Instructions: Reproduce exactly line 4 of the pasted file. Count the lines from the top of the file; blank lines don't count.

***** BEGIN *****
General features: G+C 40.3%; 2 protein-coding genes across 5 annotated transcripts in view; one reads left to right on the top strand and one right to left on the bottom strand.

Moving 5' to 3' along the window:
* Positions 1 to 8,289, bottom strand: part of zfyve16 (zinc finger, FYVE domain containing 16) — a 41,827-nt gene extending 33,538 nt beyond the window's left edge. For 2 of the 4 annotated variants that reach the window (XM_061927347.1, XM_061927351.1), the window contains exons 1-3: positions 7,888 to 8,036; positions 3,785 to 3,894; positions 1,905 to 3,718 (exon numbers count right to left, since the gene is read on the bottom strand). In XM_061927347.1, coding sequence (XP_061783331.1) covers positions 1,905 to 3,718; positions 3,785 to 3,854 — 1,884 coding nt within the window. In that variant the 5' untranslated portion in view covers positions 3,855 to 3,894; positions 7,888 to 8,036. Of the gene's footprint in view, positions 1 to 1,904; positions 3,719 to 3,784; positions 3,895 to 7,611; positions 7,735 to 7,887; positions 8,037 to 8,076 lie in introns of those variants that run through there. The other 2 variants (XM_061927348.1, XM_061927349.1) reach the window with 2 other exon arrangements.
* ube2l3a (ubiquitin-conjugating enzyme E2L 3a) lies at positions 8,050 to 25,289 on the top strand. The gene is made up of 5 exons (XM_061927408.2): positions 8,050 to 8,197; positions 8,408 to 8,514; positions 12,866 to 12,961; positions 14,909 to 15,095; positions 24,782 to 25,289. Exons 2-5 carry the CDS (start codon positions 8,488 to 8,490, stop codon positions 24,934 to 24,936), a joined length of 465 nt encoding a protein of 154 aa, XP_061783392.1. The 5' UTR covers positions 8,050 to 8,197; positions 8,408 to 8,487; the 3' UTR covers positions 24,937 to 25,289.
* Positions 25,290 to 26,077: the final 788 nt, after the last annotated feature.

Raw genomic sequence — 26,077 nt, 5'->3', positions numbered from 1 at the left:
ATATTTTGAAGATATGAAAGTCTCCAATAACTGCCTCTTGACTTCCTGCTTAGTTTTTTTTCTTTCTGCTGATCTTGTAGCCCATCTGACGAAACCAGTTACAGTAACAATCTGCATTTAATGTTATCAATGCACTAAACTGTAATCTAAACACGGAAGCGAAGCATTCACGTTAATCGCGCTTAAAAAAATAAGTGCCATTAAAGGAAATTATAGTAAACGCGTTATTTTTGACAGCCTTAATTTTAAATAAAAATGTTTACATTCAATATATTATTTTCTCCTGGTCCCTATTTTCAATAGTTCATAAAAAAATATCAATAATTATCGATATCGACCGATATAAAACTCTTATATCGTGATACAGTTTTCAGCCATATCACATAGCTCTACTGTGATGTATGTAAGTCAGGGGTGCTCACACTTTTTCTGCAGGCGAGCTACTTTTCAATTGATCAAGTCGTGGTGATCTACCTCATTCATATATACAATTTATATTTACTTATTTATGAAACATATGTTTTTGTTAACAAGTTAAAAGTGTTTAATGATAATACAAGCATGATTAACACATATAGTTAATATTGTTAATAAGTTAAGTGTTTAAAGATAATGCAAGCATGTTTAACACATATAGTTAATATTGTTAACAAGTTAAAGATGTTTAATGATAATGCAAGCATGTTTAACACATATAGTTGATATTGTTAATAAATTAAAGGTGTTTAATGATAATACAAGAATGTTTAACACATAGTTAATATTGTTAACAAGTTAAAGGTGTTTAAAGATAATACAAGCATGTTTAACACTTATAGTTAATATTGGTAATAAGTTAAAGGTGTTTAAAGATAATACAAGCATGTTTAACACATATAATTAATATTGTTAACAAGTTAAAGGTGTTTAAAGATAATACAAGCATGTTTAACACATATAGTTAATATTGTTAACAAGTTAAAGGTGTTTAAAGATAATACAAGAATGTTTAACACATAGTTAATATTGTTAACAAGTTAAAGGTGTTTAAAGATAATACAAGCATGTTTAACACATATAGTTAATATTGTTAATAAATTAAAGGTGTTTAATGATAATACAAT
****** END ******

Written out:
* ube2l3a (ubiquitin-conjugating enzyme E2L 3a) lies at positions 8,050 to 25,289 on the top strand. The gene is made up of 5 exons (XM_061927408.2): positions 8,050 to 8,197; positions 8,408 to 8,514; positions 12,866 to 12,961; positions 14,909 to 15,095; positions 24,782 to 25,289. Exons 2-5 carry the CDS (start codon positions 8,488 to 8,490, stop codon positions 24,934 to 24,936), a joined length of 465 nt encoding a protein of 154 aa, XP_061783392.1. The 5' UTR covers positions 8,050 to 8,197; positions 8,408 to 8,487; the 3' UTR covers positions 24,937 to 25,289.